Back in 2006, my dad and I took a little road trip around Vermont from my parents's home base in the Adirondack Mountains. We visited cheese makers, farmers markets, old general stores, and all those kinds of things that make Vermont a special place, including the Bryant House Restaurant at the Vermont Country Store in Weston. Being the food geek that I am (shocking, I know), I had read that the Bryant House offered a menu built around classic New England dishes of old, like open-faced hot turkey sandwiches, chicken pie and crackers and milk. I had read on RoadFood.com that:
"...crackers and milk on the menu: a bowl full of common crackers (the kind that used to fill the cracker barrel in general stores) and chunks of Vermont cheddar along with a cold glass of whole milk. Pour the milk into the bowl, crumble in some of the crackers and let them soak until they begin to soften. Then spoon it up. It’s cool, simple, and utterly old-fashioned!"
As I began to explain to my father how we were supposed to eat our crackers and milk when it arrived, sided with lovely chunks of Vermont cheddars, he had already begun to crumble up the silver dollar-sized crackers into the bowl and was already pouring the milk over them. I looked at him and asked, "have you eaten this before?" He said, "yes, we ate this all the time when I was a boy. Sometimes it is all that we had."
I bring this up on this Father's Day 2014 not only to honor my own father, but to encourage you to try to make the best of today, and any day with your dad, because you probably don't know him as well as you think you do.
You know what any dad would love on Father's Day? A nice piece of Washington king salmon from Wilson Fish on the grill, that’s what! Throw a few fava beans on with it (see below), get some good bread and berries, maybe a nice salad, and you are good to go!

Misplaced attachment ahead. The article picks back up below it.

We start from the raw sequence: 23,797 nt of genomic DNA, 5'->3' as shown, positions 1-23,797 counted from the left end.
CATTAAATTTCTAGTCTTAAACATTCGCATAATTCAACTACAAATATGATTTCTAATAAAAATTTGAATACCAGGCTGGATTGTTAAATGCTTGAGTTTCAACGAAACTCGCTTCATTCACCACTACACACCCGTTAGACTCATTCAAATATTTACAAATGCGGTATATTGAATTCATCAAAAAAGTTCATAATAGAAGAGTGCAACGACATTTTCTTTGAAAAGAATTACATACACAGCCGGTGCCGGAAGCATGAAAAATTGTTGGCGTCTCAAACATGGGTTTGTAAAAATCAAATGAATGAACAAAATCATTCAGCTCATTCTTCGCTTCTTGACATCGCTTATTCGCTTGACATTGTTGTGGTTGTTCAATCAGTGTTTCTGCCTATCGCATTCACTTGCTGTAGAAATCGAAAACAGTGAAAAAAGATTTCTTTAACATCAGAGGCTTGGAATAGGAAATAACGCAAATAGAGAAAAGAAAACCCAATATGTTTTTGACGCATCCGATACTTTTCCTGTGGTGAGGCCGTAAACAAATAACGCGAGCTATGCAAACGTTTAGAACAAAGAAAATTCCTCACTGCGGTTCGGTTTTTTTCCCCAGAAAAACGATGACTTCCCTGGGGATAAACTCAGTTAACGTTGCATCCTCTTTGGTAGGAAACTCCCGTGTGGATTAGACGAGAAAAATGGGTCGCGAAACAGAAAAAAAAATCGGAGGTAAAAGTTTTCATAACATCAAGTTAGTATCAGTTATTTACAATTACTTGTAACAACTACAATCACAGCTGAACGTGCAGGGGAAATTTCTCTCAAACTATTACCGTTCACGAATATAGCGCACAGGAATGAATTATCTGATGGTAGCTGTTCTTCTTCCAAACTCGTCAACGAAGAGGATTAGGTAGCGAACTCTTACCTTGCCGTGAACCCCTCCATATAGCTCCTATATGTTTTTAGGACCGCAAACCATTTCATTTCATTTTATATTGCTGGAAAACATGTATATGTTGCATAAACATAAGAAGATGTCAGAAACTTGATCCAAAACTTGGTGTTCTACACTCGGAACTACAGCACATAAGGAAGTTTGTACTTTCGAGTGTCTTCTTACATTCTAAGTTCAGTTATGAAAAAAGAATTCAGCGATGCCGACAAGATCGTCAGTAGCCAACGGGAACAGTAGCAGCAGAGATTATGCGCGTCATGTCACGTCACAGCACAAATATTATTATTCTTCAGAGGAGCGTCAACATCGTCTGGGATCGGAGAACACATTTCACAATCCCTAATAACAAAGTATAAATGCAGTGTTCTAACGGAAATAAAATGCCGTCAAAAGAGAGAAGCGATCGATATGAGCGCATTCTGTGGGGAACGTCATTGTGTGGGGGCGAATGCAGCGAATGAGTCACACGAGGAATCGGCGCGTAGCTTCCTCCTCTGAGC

Here is yet another of the gorgeous, and delicious, varieties of heirloom lettuce grown by One Leaf Farm. This is Speckled Amish lettuce. If you grew up on boring iceberg lettuce from Arizona, you might think all lettuce is boring. It is not. There are countless kinds of lettuces, suited to many different applications. They run the gamut from sweet to earthy, from delicate to sturdy, from huge to tiny… all just in the varieties One Leaf Farm offers. They make for great salads, lettuce wraps, sandwiches. Some are awesome grilled. Pick Rand’s brains about the different kinds they have from week to week, and experiment to find out which ones you like best!
I remember picking raspberries right off the vine in our backyard as a kid. My dad, the farm boy, always had a garden. In fact, he still does in pots on his deck in Bellingham. But since I can't get up there today to visit with him, I'll call him, and then I will live vicariously by enjoying some of these amazing organic raspberries from Gaia's Harmony Farm. These beauties are incredible!
Have I mentioned lately how much I not only love this time of year, but how much I am loving this year? So many crops are coming in early! Like these fava beans from Alvarez Organic Farms. The first harvest is so tender, your dad will love to eat them simply grilled with a nice finishing salt. Pick out the pods that are the softest, with a bit of a peach fuzz feel to them. Then rub them in some oil, fire up the grill and toss them on. You can eat the whole pod. When they’re tender, pull them off and hit them with the salt. Just remove the seam strings and eat the rest! (I must credit Rand from One Leaf Farm for this recipe.)
Tiny’s Organic Produce has its first harvest of cherries and apriums this week your Ballard Farmers Market. The cherries are Bings and Rainiers, and the apriums are a hybrid of apricots and plums, genetically 70% apricot and 30% plum. They favor apricots in appearance and flavor, though they are sturdier, making them good for hikes and lunch boxes, and they are the first large stone fruit of the season.
Make sure pa gets his greens today. Stop by Oxbow Farm for some collard greens, some dino kale or some of this beautiful rainbow chard. Because a dad full of deliciousness, vitamins and ruffage is a happy dad!